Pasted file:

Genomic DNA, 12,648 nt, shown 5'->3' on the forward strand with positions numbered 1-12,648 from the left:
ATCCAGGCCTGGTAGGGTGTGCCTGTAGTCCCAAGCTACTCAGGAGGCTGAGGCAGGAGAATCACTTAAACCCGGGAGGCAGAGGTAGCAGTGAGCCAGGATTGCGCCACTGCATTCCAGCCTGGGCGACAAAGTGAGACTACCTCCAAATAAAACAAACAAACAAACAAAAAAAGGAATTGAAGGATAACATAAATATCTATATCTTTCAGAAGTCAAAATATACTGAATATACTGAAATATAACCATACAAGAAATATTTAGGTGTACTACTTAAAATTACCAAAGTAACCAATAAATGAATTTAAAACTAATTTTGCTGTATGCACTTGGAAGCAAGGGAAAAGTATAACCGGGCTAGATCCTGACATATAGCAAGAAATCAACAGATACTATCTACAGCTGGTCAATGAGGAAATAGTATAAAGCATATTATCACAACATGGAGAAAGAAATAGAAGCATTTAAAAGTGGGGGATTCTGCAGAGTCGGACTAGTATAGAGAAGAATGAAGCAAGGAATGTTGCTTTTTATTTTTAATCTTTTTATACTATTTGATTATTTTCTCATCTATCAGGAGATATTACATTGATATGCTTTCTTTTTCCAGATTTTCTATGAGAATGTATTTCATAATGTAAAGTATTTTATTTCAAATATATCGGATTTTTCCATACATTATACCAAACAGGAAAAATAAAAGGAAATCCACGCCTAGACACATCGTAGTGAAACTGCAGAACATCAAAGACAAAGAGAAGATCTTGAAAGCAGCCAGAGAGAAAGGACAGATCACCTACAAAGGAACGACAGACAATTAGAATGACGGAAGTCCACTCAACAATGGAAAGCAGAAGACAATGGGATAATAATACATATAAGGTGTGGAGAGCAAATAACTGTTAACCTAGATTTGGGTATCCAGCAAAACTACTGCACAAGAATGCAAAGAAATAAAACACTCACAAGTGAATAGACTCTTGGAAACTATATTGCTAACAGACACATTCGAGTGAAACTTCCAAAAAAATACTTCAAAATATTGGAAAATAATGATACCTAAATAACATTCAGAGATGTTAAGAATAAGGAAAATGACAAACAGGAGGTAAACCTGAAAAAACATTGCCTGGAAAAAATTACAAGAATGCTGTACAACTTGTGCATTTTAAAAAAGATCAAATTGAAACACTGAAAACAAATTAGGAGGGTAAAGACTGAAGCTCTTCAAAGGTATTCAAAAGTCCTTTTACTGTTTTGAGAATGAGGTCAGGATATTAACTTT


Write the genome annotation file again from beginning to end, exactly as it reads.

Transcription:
Genomic DNA, 12,648 nt, shown 5'->3' on the forward strand with positions numbered 1-12,648 from the left:
ATCCAGGCCTGGTAGGGTGTGCCTGTAGTCCCAAGCTACTCAGGAGGCTGAGGCAGGAGAATCACTTAAACCCGGGAGGCAGAGGTAGCAGTGAGCCAGGATTGCGCCACTGCATTCCAGCCTGGGCGACAAAGTGAGACTACCTCCAAATAAAACAAACAAACAAACAAAAAAAGGAATTGAAGGATAACATAAATATCTATATCTTTCAGAAGTCAAAATATACTGAATATACTGAAATATAACCATACAAGAAATATTTAGGTGTACTACTTAAAATTACCAAAGTAACCAATAAATGAATTTAAAACTAATTTTGCTGTATGCACTTGGAAGCAAGGGAAAAGTATAACCGGGCTAGATCCTGACATATAGCAAGAAATCAACAGATACTATCTACAGCTGGTCAATGAGGAAATAGTATAAAGCATATTATCACAACATGGAGAAAGAAATAGAAGCATTTAAAAGTGGGGGATTCTGCAGAGTCGGACTAGTATAGAGAAGAATGAAGCAAGGAATGTTGCTTTTTATTTTTAATCTTTTTATACTATTTGATTATTTTCTCATCTATCAGGAGATATTACATTGATATGCTTTCTTTTTCCAGATTTTCTATGAGAATGTATTTCATAATGTAAAGTATTTTATTTCAAATATATCGGATTTTTCCATACATTATACCAAACAGGAAAAATAAAAGGAAATCCACGCCTAGACACATCGTAGTGAAACTGCAGAACATCAAAGACAAAGAGAAGATCTTGAAAGCAGCCAGAGAGAAAGGACAGATCACCTACAAAGGAACGACAGACAATTAGAATGACGGAAGTCCACTCAACAATGGAAAGCAGAAGACAATGGGATAATAATACATATAAGGTGTGGAGAGCAAATAACTGTTAACCTAGATTTGGGTATCCAGCAAAACTACTGCACAAGAATGCAAAGAAATAAAACACTCACAAGTGAATAGACTCTTGGAAACTATATTGCTAACAGACACATTCGAGTGAAACTTCCAAAAAAATACTTCAAAATATTGGAAAATAATGATACCTAAATAACATTCAGAGATGTTAAGAATAAGGAAAATGACAAACAGGAGGTAAACCTGAAAAAACATTGCCTGGAAAAAATTACAAGAATGCTGTACAACTTGTGCATTTTAAAAAAGATCAAATTGAAACACTGAAAACAAATTAGGAGGGTAAAGACTGAAGCTCTTCAAAGGTATTCAAAAGTCCTTTTACTGTTTTGAGAATGAGGTCAGGATATTAACTTT